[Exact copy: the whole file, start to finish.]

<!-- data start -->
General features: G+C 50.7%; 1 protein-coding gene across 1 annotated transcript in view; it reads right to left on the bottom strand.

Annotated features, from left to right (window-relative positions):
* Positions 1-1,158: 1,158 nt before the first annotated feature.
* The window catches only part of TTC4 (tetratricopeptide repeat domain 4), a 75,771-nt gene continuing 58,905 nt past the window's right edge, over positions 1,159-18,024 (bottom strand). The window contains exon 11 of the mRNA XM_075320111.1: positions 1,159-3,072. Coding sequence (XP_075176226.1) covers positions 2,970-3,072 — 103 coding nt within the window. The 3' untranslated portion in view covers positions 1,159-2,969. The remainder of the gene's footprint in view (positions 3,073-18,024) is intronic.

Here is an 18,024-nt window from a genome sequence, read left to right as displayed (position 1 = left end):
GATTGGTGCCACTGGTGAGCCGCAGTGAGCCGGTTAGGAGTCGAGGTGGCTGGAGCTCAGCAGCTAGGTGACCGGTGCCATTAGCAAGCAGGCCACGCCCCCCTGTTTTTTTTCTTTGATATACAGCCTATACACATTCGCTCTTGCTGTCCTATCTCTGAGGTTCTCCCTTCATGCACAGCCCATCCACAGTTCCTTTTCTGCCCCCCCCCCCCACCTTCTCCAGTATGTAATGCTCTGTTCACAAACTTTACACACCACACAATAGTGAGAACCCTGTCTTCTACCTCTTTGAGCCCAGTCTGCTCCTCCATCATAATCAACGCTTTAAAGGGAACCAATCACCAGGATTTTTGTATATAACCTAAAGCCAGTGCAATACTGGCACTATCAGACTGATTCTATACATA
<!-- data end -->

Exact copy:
General features: G+C 50.7%; 1 protein-coding gene across 1 annotated transcript in view; it reads right to left on the bottom strand.

Annotated features, from left to right (window-relative positions):
* Positions 1-1,158: 1,158 nt before the first annotated feature.
* The window catches only part of TTC4 (tetratricopeptide repeat domain 4), a 75,771-nt gene continuing 58,905 nt past the window's right edge, over positions 1,159-18,024 (bottom strand). The window contains exon 11 of the mRNA XM_075320111.1: positions 1,159-3,072. Coding sequence (XP_075176226.1) covers positions 2,970-3,072 — 103 coding nt within the window. The 3' untranslated portion in view covers positions 1,159-2,969. The remainder of the gene's footprint in view (positions 3,073-18,024) is intronic.

Here is an 18,024-nt window from a genome sequence, read left to right as displayed (position 1 = left end):
GATTGGTGCCACTGGTGAGCCGCAGTGAGCCGGTTAGGAGTCGAGGTGGCTGGAGCTCAGCAGCTAGGTGACCGGTGCCATTAGCAAGCAGGCCACGCCCCCCTGTTTTTTTTCTTTGATATACAGCCTATACACATTCGCTCTTGCTGTCCTATCTCTGAGGTTCTCCCTTCATGCACAGCCCATCCACAGTTCCTTTTCTGCCCCCCCCCCCCACCTTCTCCAGTATGTAATGCTCTGTTCACAAACTTTACACACCACACAATAGTGAGAACCCTGTCTTCTACCTCTTTGAGCCCAGTCTGCTCCTCCATCATAATCAACGCTTTAAAGGGAACCAATCACCAGGATTTTTGTATATAACCTAAAGCCAGTGCAATACTGGCACTATCAGACTGATTCTATACATA